Achillean

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English[edit]

Etymology[edit]

Achilles +‎ -an

Pronunciation[edit]

Adjective[edit]

Achillean (comparative more Achillean, superlative most Achillean)

  1. Resembling or relating to Achilles, the hero of the Iliad.
    • 1959, A.C. Hamilton, “Spenser's Treatment of Myth”, in ELH, volume 26, number 3:
      Guyon subdues these Achillean affections through his own power; but they break out again as Cymochles lapses into lust and Pyrochles burns in the idle lake.
    • 1995, Eric Scott Mallin, Inscribing the Time: Shakespeare and the End of Elizabethan England, →ISBN:
      Eve Kosofsky Sedgwick has offered salutary warnings against seeing in male homosexuality a simple "epitome, ... The two genres of homosocial behavior in the text can be seen as chivalric or antichivalric, Hectoresque or Achillean: the first is active, specular, militant, conservative, apparently (not really) heterosexually inflected; the other is listless, covert, pacifistic, and passively subversive, clearly (not entirely) homosexually inclined.
    1. Invincible with only one small weakness (an Achilles heel), which becomes one's downfall.
    2. Guided by emotional motives, especially rage, rather than reason.
  2. Of or relating to Achilles Tatius, a Roman-era Greek writer.
    • 2004, Helen Morales, Vision and Narrative in Achilles Tatius' Leucippe and Clitophon, →ISBN:
      There is, I suggest, a typically Achillean joke at play here, a visual pun, displaying the phoenix as truly phoenix-ian in its exposure of its sex organs and at the same time snidely alluding to the Phoenicians' famed preoccupation with female genitalia.
    • 2009, David A. Powell, 21st-Century Gay Culture, →ISBN, page 51:
      We are once again reaching a period in our collective cultural history when we may resume the post-Platonic, Achillean conversation.
  3. Pertaining to the Achilles tendon.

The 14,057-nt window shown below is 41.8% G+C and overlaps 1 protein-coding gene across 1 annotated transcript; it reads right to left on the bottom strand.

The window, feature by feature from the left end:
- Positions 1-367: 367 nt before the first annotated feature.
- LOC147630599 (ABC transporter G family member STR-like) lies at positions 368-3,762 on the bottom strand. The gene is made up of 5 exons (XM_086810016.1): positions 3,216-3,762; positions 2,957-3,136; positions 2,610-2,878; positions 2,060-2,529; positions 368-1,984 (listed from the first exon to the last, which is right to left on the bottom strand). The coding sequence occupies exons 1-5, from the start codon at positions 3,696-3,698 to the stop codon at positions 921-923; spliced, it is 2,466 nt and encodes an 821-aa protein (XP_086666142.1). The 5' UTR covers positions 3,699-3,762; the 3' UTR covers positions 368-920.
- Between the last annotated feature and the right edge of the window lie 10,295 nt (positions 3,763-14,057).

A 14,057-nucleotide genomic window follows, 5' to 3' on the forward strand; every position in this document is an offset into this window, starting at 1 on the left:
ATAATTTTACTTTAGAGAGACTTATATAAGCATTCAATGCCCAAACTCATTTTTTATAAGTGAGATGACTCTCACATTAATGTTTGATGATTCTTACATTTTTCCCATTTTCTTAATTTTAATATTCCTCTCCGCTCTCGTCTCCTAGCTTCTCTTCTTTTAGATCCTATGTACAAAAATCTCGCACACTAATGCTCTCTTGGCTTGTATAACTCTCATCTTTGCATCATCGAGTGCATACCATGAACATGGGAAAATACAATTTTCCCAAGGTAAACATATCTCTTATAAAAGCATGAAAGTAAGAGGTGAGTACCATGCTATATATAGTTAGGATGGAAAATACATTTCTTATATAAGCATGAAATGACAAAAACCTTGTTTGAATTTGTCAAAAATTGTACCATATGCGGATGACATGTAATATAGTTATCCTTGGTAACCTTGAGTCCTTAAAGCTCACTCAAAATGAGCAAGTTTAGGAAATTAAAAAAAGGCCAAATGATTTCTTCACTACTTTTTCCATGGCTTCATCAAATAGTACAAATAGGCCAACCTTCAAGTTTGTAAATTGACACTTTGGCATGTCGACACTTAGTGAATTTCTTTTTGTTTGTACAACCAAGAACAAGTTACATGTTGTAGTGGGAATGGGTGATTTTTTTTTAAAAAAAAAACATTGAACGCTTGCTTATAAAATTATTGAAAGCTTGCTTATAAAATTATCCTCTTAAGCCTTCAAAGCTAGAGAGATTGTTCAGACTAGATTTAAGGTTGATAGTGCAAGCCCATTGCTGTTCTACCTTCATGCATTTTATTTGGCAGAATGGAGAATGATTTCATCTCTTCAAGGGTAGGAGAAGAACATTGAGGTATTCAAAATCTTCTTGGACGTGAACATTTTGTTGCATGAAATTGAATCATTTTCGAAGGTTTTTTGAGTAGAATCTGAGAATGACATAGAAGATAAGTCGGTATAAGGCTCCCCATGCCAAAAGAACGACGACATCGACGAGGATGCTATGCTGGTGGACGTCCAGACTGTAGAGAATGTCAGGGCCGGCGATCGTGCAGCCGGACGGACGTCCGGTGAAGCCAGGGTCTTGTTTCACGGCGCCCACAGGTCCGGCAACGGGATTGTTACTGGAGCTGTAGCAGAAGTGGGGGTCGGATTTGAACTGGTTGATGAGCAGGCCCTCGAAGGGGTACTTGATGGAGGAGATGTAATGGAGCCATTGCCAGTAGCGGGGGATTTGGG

• 1890, The London Medical Recorder - Volume 3, page 481:
      Tendon-reflexes, as a rule, remain intact, except the Achillean one, which is frequently either absent or lowered.
    • 1901, The Medical Examiner and General Practitioner:
      The Achillean reflex is the contraction obtained in the gastrocnemii and solei by the percussion of the tendo Achillis.
    • 2015, Yasser El Miedany, Musculoskeletal Ultrasonography in Rheumatic Diseases, →ISBN, page 371:
      The posterior compartment contains the Achille's tendon, the deep pre-Achillean and superficial retro-Achillean bursae, and the posterior aspect of the talo-calcaneal joint.
  4. Of or relating to sexual or romantic intimacy between men, in the style of Achilles' relationship with Patroclus.
    • 3rd century BCE, Theocritus, Idyll XXIX:
      "You should think of this and be pleasanter toward me, and love me as guilelessly as I love you, so that when you are a man we may be Achillean friends to each other." Theocritus, Moschus, Bion, edited and translated by Neil Hopkinson, Cambridge MA - London (2015)
    • 1883, John Addington Symonds, A Problem in Greek Ethics, page 21:
      At Chaeronea, Greek liberty, Greek heroism, and Greek love, properly so-called, expired. It is not unworthy of notice that the son of the conqueror, young Alexander, endeavoured to revive the tradition of Achilleian friendship. [...] Homer was his invariable companion upon his marches; in the Troad he paid special honour to the tomb of Achilles, running naked races round the barrow in honour of the hero [...]. The historians of his life relate that, while he was indifferent to women, he was madly given to the love of males. This the story of his sorrow for Hephaistion sufficiently confirms.
    • 1980, Douglas Fowler, A Reader's Guide to Gravity's Rainbow, page 169:
      Historically, there was indeed an Achillean, homosexual flavor of the declassé bachelorhood out of which Hitler and others formed the advance guard of National Socialism.
    • 1995, Gay Wilson Allen & Ed Folsom, Walt Whitman & the World, →ISBN, page 254:
      Thus, he exalts as a means of republican cohesion, as the unshakeable basis of the modern nation what he calls "manly love," a sort of Achillean friendship, but at the same time it is this love, this passionate friendship that he sings.
    • 2007, Waldemar Heckel, Lawrence A. Tritle, & Pat Wheatley, Alexander's Empire: Formulation to Decay, page 87:
      For Theocritus Idyll 29.34 the sexual love between Achilles and Patroclus was so uncontroversial that it could be referred to in a pederastic poem by means of the shorthand "Achillean friends".
    Synonym: MLM (men loving men or men who love men)

Translations[edit]

Noun[edit]

Achillean (plural Achilleans)

  1. A fighter on the side of Achilles in the Trojan war; an Achaean.
    • 1881, Miguel de Cervantes Saavedra, The History of Don Quixote of la Mancha, page 453:
      [A] singular genius, whose mathematical studies gave him in his own day the reputation of a necromancer, espousing fervently the cause of Hector, called out in a voice of thunder, "Let us see whether the Achilleans can fight as well as speak?"
    • 2009, Velio Bocci, Women At The Helm, Arena books (→ISBN):
      Even the romantic and glorious vision of this war is mostly rhetoric because the cunning Ulysses with the Achilleans invented the successful stratagem of the horse for committing great evils with the destruction of the city, ...